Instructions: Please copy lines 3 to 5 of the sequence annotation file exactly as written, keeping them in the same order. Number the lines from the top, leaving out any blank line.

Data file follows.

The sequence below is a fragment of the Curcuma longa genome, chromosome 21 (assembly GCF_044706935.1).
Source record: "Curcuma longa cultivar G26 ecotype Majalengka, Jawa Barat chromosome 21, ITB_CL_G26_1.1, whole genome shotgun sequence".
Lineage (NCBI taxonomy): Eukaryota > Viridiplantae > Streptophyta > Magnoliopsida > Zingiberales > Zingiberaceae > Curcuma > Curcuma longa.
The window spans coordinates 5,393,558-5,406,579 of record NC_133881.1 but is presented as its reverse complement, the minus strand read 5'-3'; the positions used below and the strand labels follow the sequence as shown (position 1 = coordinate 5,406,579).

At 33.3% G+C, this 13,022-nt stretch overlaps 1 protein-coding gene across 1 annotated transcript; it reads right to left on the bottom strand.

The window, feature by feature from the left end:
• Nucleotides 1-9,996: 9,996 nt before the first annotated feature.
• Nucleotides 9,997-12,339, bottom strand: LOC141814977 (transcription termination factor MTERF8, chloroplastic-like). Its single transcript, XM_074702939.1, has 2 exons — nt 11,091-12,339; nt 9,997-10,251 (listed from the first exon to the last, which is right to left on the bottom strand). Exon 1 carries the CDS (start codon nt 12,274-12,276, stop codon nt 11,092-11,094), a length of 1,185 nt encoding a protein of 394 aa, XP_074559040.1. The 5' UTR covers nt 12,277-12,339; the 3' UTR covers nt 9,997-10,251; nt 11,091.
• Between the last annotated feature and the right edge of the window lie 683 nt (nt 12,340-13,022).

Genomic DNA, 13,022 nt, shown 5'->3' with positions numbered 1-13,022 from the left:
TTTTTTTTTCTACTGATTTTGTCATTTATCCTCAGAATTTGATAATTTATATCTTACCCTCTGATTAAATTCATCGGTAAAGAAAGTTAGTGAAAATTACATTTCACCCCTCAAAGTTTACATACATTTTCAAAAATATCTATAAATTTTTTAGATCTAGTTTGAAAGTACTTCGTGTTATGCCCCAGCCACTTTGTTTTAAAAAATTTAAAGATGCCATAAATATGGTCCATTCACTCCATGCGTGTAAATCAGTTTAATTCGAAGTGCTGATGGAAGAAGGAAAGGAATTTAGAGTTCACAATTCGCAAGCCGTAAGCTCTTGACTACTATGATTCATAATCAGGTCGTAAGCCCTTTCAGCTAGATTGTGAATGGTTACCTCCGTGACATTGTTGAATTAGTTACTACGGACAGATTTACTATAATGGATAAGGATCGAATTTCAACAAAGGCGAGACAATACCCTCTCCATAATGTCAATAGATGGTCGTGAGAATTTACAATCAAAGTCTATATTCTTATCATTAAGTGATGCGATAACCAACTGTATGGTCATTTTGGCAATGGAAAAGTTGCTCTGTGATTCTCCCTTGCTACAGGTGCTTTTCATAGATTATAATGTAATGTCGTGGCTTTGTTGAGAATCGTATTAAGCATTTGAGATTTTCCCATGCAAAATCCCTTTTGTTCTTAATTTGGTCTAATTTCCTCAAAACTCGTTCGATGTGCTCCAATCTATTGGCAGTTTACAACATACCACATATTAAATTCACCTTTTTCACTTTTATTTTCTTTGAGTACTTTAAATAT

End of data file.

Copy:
Lineage (NCBI taxonomy): Eukaryota > Viridiplantae > Streptophyta > Magnoliopsida > Zingiberales > Zingiberaceae > Curcuma > Curcuma longa.
The window spans coordinates 5,393,558-5,406,579 of record NC_133881.1 but is presented as its reverse complement, the minus strand read 5'-3'; the positions used below and the strand labels follow the sequence as shown (position 1 = coordinate 5,406,579).

At 33.3% G+C, this 13,022-nt stretch overlaps 1 protein-coding gene across 1 annotated transcript; it reads right to left on the bottom strand.